For 2020 there is expected to be changes to the overtime rules. You will have only 60 days to comply once they are implemented. The largest change will be in who qualifies for overtime pay. To be prepared, you must have a solid knowledge of the current rules.
Here is a overview:
Current overtime pay rules exempt employees are not eligible for overtime pay under the FLSA. They are typically executive, administrative or professional employees.
Example: mostly white-collar jobs. Non-exempt employees must be paid overtime pay for each hour worked over 40 hours in the workweek. Currently, a non-exempt employee is generally one who is paid less than $455 a week ($23,660 a year), is paid on an hourly basis (i.e., is not salaried), and does not perform duties typical of those performed by exempt employees.
Proposed overtime pay rules:
The biggest possible change is a boost in the standard salary level to $679 per week ($35,308 annually) for employees entitled to overtime. Above this salary level, eligibility for overtime will vary based on job duties. The goal is to increase the number of employees entitled to overtime pay—and to sharpen the dividing line between exempt and non-exempt employees.
Caution: These thresholds have changed twice since they were first proposed and may change again.
How to prepare:
Step 1: The first step is to make sure that your organization is fully compliant with the current rules by conducting an audit of your workforce, as follows:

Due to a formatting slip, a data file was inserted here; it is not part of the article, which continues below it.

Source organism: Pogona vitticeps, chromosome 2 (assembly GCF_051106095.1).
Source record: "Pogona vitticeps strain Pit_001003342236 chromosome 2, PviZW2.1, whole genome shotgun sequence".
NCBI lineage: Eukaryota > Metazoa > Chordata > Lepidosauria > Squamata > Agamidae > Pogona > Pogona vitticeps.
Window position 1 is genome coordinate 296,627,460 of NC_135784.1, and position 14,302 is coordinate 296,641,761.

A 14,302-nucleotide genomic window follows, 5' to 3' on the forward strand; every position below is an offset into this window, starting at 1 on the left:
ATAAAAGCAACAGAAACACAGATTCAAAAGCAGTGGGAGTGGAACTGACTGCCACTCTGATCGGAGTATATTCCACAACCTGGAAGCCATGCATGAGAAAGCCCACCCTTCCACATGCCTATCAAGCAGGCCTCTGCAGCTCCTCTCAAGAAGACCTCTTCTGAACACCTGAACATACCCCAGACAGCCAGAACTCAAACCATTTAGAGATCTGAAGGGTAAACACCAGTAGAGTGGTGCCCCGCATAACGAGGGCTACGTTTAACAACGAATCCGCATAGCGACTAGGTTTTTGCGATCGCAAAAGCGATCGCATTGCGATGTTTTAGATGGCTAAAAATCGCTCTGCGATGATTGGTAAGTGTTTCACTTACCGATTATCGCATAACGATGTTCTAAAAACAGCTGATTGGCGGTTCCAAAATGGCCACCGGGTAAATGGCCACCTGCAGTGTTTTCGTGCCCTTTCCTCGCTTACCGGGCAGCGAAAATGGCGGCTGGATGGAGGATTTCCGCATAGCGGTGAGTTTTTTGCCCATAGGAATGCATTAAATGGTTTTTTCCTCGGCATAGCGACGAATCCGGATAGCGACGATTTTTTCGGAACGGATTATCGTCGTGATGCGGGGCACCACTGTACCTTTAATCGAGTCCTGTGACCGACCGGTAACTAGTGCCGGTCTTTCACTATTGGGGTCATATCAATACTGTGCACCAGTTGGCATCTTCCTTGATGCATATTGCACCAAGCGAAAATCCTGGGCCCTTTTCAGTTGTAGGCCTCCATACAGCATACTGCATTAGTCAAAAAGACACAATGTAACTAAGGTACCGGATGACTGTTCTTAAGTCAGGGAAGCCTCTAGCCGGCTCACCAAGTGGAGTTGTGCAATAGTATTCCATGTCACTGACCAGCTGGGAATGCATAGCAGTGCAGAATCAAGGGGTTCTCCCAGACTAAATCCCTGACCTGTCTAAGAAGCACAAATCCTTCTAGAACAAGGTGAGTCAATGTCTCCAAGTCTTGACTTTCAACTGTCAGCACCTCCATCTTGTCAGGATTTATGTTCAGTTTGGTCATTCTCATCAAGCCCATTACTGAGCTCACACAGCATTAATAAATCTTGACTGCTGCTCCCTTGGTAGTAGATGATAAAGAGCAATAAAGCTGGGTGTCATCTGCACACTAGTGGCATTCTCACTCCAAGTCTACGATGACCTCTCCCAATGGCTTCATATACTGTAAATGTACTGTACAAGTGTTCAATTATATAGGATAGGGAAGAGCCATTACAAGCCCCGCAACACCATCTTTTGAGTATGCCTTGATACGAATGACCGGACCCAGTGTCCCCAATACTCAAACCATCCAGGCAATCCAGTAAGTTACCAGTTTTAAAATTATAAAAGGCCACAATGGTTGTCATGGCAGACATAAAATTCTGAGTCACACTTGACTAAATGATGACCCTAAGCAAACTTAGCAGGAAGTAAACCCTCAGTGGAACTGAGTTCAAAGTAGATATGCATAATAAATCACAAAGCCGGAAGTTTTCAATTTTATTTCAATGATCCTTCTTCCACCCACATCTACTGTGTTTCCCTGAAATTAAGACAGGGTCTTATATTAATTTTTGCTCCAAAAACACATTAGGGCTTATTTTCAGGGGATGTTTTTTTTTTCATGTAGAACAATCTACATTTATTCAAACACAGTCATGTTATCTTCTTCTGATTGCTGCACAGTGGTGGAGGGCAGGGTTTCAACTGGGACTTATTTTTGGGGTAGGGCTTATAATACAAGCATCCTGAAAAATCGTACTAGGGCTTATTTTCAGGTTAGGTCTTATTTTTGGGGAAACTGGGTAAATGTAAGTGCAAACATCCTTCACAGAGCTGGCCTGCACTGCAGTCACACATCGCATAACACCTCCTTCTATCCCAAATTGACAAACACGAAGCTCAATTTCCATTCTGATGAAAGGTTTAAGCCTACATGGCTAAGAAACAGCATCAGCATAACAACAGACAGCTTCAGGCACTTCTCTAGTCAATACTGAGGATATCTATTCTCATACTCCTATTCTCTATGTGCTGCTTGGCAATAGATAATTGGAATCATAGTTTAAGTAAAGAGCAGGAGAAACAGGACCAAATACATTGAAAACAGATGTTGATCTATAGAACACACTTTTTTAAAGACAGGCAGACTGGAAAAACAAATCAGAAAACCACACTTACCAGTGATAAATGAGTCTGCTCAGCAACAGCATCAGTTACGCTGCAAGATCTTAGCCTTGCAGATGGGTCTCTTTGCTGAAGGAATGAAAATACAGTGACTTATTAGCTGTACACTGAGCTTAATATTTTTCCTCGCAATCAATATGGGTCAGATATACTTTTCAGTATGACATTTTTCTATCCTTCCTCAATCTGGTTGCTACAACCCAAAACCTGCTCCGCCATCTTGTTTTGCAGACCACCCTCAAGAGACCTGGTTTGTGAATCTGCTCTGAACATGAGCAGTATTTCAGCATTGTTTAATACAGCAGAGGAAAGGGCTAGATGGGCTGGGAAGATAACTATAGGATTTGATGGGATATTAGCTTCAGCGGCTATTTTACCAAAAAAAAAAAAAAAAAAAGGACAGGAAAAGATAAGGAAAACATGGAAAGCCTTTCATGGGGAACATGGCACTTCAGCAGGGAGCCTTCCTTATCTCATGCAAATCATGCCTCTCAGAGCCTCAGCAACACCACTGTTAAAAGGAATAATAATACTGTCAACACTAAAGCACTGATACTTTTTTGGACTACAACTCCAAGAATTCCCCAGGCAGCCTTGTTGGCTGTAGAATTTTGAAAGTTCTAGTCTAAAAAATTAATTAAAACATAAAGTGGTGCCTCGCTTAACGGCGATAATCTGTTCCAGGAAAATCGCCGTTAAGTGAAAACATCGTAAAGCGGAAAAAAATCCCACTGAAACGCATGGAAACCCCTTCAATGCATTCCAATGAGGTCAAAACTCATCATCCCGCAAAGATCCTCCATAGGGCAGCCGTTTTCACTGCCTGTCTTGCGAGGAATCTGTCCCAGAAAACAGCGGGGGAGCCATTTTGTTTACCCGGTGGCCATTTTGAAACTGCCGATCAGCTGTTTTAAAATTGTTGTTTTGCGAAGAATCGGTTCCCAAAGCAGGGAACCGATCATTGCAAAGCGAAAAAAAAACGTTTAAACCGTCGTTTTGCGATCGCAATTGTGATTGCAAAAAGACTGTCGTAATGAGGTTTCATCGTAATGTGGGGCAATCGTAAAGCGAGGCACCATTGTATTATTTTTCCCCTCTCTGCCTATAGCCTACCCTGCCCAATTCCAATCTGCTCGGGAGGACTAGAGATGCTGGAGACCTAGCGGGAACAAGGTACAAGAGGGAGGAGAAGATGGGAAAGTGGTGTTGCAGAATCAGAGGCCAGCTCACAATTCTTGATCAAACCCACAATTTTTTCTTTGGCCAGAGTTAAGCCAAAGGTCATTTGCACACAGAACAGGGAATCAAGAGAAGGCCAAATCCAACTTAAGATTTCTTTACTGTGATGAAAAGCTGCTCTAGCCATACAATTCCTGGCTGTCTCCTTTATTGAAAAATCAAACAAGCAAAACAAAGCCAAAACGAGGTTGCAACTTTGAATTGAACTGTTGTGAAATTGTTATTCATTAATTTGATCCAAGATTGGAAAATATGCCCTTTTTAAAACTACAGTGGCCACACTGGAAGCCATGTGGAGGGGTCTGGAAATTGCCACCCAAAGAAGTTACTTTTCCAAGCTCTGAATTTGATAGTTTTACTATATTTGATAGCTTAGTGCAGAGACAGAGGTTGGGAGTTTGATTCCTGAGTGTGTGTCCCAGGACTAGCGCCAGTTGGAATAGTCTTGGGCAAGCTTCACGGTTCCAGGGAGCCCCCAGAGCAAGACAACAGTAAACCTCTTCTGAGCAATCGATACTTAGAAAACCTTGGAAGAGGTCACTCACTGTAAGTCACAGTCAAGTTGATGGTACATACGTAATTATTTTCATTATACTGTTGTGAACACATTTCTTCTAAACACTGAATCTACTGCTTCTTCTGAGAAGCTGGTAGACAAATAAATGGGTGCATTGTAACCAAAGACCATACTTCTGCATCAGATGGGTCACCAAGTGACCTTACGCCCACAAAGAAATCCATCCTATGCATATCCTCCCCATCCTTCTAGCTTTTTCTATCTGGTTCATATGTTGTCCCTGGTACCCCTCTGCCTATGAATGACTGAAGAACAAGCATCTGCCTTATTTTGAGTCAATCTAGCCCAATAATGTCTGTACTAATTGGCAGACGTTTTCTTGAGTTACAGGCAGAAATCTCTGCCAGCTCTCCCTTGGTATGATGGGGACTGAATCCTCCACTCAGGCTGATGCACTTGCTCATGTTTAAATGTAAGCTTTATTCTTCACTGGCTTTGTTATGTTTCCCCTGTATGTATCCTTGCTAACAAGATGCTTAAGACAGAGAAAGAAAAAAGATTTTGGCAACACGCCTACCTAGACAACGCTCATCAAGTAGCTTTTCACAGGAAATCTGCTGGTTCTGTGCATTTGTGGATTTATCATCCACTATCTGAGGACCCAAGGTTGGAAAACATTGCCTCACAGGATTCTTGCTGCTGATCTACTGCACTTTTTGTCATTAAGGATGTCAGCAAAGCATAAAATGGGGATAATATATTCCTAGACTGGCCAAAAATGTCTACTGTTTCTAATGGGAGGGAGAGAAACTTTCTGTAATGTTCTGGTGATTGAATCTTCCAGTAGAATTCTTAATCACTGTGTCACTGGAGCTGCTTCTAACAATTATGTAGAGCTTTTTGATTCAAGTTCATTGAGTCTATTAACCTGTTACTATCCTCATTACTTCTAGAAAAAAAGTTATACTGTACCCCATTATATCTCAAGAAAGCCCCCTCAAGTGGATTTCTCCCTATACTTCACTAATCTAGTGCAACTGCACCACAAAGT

- Are all your employees properly classified as exempt or non-exempt under current rules—and are they being paid accordingly?
- Are all non-exempt employees accurately tracking all hours worked?
- Do non-exempt employees know that they are never allowed to work off the clock?
- . Do you have a “salary basis policy” that clearly spells out the very limited circumstances under which a deduction may be made to an exempt employee’s salary?
- Do you have written policies that give all employees instructions on how to report possible errors in their pay? Address information gaps or mistakes promptly.
Step 2: You will have only 60 days to comply with any new rule. To be ready, your company should use the next several months to prepare for prompt compliance:
- Evaluate every job description and compare it to what the actual job requires.
- Determine the average hours worked in every position. n Conduct an analysis of current payroll categories and data—such as who is salaried and who is hourly, n Identify employees who might be impacted by the change
Example: those who fall into the general areas of the proposed thresholds, Can hourly employees’ work be kept at or below 40 hours per workweek if needed? Would it be less costly to increase certain employees’ salaries to keep them exempt —and how would coworkers view this change?